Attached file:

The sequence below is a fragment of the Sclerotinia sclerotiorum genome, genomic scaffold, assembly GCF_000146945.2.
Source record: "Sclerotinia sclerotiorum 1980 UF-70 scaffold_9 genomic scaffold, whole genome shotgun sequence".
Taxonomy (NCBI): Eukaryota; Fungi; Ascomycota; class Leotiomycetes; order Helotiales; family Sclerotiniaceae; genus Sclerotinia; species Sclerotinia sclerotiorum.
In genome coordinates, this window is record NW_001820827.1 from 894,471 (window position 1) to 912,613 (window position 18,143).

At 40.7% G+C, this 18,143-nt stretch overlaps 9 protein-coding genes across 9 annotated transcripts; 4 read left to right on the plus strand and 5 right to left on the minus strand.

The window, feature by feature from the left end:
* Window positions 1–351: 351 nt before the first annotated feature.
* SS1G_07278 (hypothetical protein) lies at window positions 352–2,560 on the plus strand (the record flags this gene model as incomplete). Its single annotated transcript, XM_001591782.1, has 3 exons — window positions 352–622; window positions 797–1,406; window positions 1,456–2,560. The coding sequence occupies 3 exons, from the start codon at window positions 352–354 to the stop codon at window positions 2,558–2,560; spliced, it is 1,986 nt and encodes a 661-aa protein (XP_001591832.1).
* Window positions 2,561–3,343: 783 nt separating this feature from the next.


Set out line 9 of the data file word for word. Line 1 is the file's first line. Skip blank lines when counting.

* Window positions 2,561–3,343: 783 nt separating this feature from the next.